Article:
What is it about members of the environmental community that makes them think you can defy the laws of gravity? After all the words and mountains of paper, the flood control issue in the Mississippi Delta comes down to this: the water has to go somewhere.

Last spring's rains brought more flooding to the South Delta, an area that has seen more than its share of misery from the mud, mosquitoes and snakes left in their homes when water backs up across the region. At one point, more than 150,000 acres were inundated.

As a writer noted in the latest Mississippi Levee Board newsletter, the Mississippi Delta is like a giant bathtub with the Delta bluffs forming the east side and the mainline levee for the Mississippi River the west. The gates where the Yazoo River and Steele Bayou empty into the Mississippi provide the drain.

When the Mississippi River, which drains the water from 31 states and two provinces in Canada, reaches flood stage, the Corps of Engineers closes the Steel Bayou gates to prevent that water from backing into the Delta.

With the gates closed, water from the Yazoo and Steele Bayou and other streams has nowhere to go but into the homes and farms and hardwood forests in the south end of the Delta.

The problem was supposed to be alleviated by a pumping station that would have lifted the water over the Yazoo Levee and into the Mississippi River. The pumps were first authorized in 1941.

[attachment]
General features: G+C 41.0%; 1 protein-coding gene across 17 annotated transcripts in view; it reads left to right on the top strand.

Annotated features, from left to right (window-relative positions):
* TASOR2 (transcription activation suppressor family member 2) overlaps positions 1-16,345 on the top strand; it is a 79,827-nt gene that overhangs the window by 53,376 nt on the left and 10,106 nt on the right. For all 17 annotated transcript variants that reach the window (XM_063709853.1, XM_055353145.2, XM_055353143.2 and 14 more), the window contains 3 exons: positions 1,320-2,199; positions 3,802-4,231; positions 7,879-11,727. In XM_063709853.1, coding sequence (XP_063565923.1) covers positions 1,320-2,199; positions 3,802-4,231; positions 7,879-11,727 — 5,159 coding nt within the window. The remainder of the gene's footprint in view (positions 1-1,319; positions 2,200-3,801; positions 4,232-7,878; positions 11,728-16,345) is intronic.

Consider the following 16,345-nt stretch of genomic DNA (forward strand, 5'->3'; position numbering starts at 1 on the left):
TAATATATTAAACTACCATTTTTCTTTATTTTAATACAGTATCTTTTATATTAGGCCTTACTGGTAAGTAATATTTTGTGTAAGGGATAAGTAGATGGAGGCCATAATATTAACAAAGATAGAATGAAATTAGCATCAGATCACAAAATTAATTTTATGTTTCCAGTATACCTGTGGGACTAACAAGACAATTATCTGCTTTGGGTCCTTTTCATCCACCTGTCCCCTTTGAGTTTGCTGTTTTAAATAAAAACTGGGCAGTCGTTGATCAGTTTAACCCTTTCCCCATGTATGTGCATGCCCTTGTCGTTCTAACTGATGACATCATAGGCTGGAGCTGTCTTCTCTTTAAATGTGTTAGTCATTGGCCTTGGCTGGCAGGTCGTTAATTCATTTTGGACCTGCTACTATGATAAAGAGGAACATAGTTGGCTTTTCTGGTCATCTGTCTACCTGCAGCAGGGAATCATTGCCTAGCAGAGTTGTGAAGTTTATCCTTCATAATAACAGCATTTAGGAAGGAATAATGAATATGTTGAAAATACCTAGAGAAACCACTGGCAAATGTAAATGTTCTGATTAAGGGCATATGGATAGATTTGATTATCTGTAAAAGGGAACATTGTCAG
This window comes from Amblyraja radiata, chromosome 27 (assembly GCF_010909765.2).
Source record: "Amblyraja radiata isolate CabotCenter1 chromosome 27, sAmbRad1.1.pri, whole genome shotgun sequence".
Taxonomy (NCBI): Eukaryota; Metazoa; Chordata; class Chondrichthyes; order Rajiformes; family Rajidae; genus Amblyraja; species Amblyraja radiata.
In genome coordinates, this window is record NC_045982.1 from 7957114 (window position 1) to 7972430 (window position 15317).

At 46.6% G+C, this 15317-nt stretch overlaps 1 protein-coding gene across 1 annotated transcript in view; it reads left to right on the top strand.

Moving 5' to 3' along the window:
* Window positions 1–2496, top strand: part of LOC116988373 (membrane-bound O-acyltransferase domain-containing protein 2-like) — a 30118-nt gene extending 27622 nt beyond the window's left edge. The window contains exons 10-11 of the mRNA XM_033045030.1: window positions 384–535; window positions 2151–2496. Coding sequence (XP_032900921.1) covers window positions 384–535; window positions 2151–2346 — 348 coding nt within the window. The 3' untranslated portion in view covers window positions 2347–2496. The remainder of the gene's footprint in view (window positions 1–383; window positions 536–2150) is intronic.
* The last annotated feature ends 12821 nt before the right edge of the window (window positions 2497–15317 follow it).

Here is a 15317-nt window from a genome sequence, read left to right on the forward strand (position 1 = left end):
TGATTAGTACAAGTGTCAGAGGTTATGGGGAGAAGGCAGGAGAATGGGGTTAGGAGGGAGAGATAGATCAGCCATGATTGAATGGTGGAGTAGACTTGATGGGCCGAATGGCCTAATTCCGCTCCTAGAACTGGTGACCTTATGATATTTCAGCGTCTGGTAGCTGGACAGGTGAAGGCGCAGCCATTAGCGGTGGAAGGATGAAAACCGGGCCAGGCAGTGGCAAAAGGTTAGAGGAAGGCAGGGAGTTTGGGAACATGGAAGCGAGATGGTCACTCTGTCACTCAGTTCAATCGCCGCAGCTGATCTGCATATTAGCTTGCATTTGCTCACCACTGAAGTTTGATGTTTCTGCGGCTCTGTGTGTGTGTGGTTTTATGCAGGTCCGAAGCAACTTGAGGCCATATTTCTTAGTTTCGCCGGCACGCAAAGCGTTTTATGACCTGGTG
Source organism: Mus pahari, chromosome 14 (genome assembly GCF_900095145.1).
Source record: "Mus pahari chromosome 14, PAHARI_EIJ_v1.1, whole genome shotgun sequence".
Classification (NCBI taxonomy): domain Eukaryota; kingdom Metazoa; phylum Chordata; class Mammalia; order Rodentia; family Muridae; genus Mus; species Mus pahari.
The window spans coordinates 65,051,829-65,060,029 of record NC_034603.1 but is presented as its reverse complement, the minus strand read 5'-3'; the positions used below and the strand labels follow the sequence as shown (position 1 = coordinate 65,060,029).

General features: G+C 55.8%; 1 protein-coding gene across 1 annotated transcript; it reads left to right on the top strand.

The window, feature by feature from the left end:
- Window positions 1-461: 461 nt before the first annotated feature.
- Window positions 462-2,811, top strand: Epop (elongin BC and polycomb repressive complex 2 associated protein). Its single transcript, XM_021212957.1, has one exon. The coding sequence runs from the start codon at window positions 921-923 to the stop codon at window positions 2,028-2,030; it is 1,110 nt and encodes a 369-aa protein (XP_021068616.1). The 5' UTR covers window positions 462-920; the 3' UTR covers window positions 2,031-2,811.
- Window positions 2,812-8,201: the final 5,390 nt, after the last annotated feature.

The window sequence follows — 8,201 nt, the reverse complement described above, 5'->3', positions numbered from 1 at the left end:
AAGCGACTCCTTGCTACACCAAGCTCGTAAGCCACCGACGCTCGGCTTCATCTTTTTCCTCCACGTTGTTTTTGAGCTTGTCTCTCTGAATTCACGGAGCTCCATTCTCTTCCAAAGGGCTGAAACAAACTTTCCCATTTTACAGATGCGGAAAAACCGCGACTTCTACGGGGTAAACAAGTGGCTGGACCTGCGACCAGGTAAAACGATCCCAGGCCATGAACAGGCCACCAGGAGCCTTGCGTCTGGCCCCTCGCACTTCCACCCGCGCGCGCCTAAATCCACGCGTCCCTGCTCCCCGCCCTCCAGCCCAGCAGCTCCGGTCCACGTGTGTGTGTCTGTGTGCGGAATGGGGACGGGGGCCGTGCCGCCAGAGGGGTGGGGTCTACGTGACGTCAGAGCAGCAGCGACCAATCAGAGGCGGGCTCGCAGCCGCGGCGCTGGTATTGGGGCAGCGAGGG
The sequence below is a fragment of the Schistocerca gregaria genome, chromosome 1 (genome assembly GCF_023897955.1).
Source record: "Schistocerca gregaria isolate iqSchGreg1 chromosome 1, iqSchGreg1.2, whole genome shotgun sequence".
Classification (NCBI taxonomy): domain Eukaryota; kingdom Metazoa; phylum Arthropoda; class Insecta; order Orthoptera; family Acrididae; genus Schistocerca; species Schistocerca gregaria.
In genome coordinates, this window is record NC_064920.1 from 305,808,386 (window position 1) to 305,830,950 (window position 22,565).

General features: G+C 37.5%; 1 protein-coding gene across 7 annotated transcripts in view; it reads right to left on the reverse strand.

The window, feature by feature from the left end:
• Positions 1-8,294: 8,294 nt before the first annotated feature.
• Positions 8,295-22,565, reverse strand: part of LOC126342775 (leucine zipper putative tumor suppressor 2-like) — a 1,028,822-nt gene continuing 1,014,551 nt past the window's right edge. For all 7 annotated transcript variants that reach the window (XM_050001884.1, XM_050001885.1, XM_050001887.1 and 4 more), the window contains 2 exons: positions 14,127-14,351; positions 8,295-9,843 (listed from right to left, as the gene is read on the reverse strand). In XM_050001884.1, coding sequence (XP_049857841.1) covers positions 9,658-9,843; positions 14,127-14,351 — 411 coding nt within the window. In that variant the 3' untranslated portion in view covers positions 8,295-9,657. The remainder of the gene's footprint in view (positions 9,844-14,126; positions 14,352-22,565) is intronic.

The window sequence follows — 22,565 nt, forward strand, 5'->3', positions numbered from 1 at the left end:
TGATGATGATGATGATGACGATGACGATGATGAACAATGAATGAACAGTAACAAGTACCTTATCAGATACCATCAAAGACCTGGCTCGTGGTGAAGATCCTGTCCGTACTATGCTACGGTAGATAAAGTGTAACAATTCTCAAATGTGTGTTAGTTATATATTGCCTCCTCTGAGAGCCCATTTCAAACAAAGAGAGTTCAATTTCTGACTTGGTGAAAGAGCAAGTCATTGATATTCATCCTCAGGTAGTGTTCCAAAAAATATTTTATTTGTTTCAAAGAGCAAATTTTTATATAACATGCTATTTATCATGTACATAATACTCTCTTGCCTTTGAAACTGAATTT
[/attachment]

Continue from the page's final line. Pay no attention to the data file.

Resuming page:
“If we had the pumps today, we would have a foot and a half less water where we are now,” said Jim Wanamaker, the Levee Board's chief engineer, addressing about 200 persons assembled for an update at the proposed Yazoo Backwater Pumping Station near Vicksburg in early June.

“The people here fear flooding every year with good reason. Without the pumps, they have no assurance of avoiding flooding.”

Although the pumps have been authorized for 62 years, the project has been held up by environmental groups who claim the main beneficiaries would large farmers who could clear more land.

Apparently, no one from those organizations has ever talked to Ruby Johnson, a black lady who has spoken eloquently about the problems the flooding causes for lower income families in the region. Mrs. Johnson says she has no desire to leave the area, as members of the environmental community have suggested.

The project has also won the support of area politicians, including Mississippi Republican Sens. Trent Lott and Thad Cochran and Democrats Rep. Bennie Thompson and Gov. Ronnie Musgrove, who rarely agree on anything.

Musgrove is from Batesville, a town in north Mississippi that lies seven miles below the flood control reservoir built by the Corps of Engineers in the 1940s. Until the construction of the reservoir system in north Mississippi, cities like Batesville and Grenada flooded routinely. Now, residents never think about the danger.

Folks in the south Delta would like to have that same sense of security.


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